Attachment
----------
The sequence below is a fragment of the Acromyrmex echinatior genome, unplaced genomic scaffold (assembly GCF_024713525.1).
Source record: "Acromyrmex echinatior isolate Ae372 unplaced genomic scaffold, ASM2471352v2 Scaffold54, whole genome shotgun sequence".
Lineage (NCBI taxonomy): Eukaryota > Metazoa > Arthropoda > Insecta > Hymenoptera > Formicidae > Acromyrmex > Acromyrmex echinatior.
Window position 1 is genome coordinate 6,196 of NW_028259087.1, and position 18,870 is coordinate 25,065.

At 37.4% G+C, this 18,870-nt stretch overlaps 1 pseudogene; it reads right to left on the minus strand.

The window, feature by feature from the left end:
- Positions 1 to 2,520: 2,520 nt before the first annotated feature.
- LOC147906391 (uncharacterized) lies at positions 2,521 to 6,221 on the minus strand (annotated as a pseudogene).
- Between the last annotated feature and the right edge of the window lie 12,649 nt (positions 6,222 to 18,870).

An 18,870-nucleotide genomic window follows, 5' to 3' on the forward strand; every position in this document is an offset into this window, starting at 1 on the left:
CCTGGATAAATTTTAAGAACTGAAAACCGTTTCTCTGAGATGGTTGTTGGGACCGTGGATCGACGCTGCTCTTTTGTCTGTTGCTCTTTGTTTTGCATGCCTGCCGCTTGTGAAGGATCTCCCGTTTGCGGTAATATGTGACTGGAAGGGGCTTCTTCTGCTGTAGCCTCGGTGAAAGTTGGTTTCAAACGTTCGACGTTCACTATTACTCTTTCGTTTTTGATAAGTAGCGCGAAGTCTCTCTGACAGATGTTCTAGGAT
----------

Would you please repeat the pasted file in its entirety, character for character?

The sequence below is a fragment of the Acromyrmex echinatior genome, unplaced genomic scaffold (assembly GCF_024713525.1).
Source record: "Acromyrmex echinatior isolate Ae372 unplaced genomic scaffold, ASM2471352v2 Scaffold54, whole genome shotgun sequence".
Lineage (NCBI taxonomy): Eukaryota > Metazoa > Arthropoda > Insecta > Hymenoptera > Formicidae > Acromyrmex > Acromyrmex echinatior.
Window position 1 is genome coordinate 6,196 of NW_028259087.1, and position 18,870 is coordinate 25,065.

At 37.4% G+C, this 18,870-nt stretch overlaps 1 pseudogene; it reads right to left on the minus strand.

The window, feature by feature from the left end:
- Positions 1 to 2,520: 2,520 nt before the first annotated feature.
- LOC147906391 (uncharacterized) lies at positions 2,521 to 6,221 on the minus strand (annotated as a pseudogene).
- Between the last annotated feature and the right edge of the window lie 12,649 nt (positions 6,222 to 18,870).

An 18,870-nucleotide genomic window follows, 5' to 3' on the forward strand; every position in this document is an offset into this window, starting at 1 on the left:
CCTGGATAAATTTTAAGAACTGAAAACCGTTTCTCTGAGATGGTTGTTGGGACCGTGGATCGACGCTGCTCTTTTGTCTGTTGCTCTTTGTTTTGCATGCCTGCCGCTTGTGAAGGATCTCCCGTTTGCGGTAATATGTGACTGGAAGGGGCTTCTTCTGCTGTAGCCTCGGTGAAAGTTGGTTTCAAACGTTCGACGTTCACTATTACTCTTTCGTTTTTGATAAGTAGCGCGAAGTCTCTCTGACAGATGTTCTAGGAT